Interdisciplinary dialogues or monologues across the scientific worlds of climate change. 
Meritxell Ramírez-i-Ollé (University College London)
Martin Skrydstrup (Copenhagen Business School)
Tiago Ribeiro Duarte (University of Brasília)
Mike Hulme (King's College London)
British Museum - Sackler B
Start time:
27 May, 2016 at 11:30 (UTC+0)
Session slots:

Short Abstract:

This panel encourages dialogue between social scientists studying the making of scientific knowledge of climate and provides a platform where both social and natural scientists converse about the potential of anthropology for interdisciplinary collaboration and debate about climate change.

Long Abstract

Science is by no means the only, but arguably it is the most authoritative source of knowledge on climate change. How do scientists know what they know about weather and climate change? What expectations, beliefs, and practices constitute the situated work of climate scientists? In what ways do practitioners in different fields of science try to bridge the temporality of past, present, and future climate changes? What challenges do climate scientists face in their interactions with other social worlds? This panel aims to encourage dialogue between anthropologists and other social scientists who have addressed or are currently addressing these questions. Its focus and starting point are the worldview, knowledge, and practices of climate scientists. Social sciences research on the scientific worlds of climate change has developed sparsely for a few decades and the conveners would like to use this panel to start developing a more integrated community of knowledge. We particularly welcome participants who seek to expand the boundaries of this community to reach natural scientists through the use of anthropological methods. What are the novel approaches that cut across the conventional divisions between the social sciences and the natural sciences? What would constitute a truly interdisciplinary field of research into climate change? How could ethnographic description add to scientific descriptions of climate change? We are looking to organise a special discussion session where both social and natural scientists prepare joint presentations and reflect in situ about their collaboration in particular projects.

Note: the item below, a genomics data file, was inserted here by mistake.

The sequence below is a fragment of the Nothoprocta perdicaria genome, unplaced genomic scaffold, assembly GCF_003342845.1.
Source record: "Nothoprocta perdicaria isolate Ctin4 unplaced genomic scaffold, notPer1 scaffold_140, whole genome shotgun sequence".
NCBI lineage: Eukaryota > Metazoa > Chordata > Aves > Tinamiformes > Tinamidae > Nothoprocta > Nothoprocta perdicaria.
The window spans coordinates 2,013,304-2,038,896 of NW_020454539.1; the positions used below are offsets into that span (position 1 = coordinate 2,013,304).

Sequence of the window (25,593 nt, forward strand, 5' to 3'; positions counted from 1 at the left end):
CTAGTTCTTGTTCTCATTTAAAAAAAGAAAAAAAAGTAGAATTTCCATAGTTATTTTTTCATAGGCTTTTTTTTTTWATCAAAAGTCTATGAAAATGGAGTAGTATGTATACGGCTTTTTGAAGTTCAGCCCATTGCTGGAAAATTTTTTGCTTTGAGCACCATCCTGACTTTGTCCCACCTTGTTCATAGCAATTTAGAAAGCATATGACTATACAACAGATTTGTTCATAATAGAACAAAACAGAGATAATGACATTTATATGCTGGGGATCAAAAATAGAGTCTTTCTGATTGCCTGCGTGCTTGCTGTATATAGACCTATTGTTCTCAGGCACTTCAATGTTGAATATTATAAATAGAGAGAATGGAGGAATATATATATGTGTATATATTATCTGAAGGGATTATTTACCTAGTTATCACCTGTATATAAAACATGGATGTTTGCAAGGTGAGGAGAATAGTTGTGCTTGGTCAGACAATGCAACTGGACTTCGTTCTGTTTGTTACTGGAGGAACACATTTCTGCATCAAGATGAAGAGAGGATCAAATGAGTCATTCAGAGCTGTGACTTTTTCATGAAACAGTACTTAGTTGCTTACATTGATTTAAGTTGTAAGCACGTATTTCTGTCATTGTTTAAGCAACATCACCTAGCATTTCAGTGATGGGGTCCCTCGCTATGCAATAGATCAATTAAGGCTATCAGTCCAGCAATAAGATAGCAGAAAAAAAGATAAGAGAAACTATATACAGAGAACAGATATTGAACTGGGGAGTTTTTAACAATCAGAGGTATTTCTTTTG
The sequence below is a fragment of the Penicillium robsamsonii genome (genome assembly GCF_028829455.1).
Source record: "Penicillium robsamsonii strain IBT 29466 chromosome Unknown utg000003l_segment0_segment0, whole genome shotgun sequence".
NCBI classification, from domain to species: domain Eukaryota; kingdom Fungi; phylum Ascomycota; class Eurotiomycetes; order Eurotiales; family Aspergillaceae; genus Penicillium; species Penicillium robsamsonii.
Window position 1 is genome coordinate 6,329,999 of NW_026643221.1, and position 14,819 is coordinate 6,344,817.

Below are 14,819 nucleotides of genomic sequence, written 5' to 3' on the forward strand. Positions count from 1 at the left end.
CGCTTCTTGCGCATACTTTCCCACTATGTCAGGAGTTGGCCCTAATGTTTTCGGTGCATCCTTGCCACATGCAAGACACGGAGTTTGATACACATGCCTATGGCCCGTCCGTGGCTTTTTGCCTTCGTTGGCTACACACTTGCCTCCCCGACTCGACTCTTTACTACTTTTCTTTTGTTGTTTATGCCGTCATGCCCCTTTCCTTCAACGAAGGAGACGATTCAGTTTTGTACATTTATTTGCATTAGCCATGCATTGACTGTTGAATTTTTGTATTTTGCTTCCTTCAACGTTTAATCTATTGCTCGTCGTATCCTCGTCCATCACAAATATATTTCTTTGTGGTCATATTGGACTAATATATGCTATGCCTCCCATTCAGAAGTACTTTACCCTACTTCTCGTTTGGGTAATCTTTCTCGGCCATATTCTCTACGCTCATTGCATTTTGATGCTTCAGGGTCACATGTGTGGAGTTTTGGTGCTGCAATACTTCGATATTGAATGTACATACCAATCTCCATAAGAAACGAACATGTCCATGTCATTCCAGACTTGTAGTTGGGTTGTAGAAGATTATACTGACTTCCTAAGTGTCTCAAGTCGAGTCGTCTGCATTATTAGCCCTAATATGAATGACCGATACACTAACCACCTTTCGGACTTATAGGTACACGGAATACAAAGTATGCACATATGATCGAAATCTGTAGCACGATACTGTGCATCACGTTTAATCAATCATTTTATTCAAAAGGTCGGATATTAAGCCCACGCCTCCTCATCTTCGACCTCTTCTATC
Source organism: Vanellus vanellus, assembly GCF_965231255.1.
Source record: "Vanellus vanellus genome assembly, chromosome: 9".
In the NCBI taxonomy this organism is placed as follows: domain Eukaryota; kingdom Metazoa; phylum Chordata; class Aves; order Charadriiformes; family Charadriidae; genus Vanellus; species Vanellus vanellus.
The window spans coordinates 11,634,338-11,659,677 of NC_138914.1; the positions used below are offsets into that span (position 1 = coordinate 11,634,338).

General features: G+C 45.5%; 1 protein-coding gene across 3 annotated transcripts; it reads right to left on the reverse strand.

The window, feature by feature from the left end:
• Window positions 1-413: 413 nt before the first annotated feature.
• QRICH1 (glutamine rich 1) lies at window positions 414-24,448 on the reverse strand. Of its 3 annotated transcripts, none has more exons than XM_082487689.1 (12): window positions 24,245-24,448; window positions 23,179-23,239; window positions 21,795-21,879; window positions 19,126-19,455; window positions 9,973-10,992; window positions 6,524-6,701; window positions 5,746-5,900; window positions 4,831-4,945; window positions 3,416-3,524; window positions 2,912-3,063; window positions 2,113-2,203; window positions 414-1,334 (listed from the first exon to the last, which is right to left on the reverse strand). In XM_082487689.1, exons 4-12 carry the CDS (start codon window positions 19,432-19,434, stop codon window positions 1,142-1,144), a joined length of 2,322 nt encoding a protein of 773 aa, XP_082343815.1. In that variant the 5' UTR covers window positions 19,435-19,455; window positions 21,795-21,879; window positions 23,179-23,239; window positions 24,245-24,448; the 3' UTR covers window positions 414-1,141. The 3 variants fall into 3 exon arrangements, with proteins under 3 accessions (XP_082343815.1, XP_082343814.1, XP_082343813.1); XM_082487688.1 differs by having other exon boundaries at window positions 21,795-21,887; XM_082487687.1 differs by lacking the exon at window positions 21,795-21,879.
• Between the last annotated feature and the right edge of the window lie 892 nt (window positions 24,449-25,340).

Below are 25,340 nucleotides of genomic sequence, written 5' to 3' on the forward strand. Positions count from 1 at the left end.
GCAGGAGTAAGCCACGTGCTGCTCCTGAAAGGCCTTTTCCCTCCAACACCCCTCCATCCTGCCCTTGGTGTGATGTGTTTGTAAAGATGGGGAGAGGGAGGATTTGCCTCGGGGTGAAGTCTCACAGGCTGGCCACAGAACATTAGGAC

Accepted papers: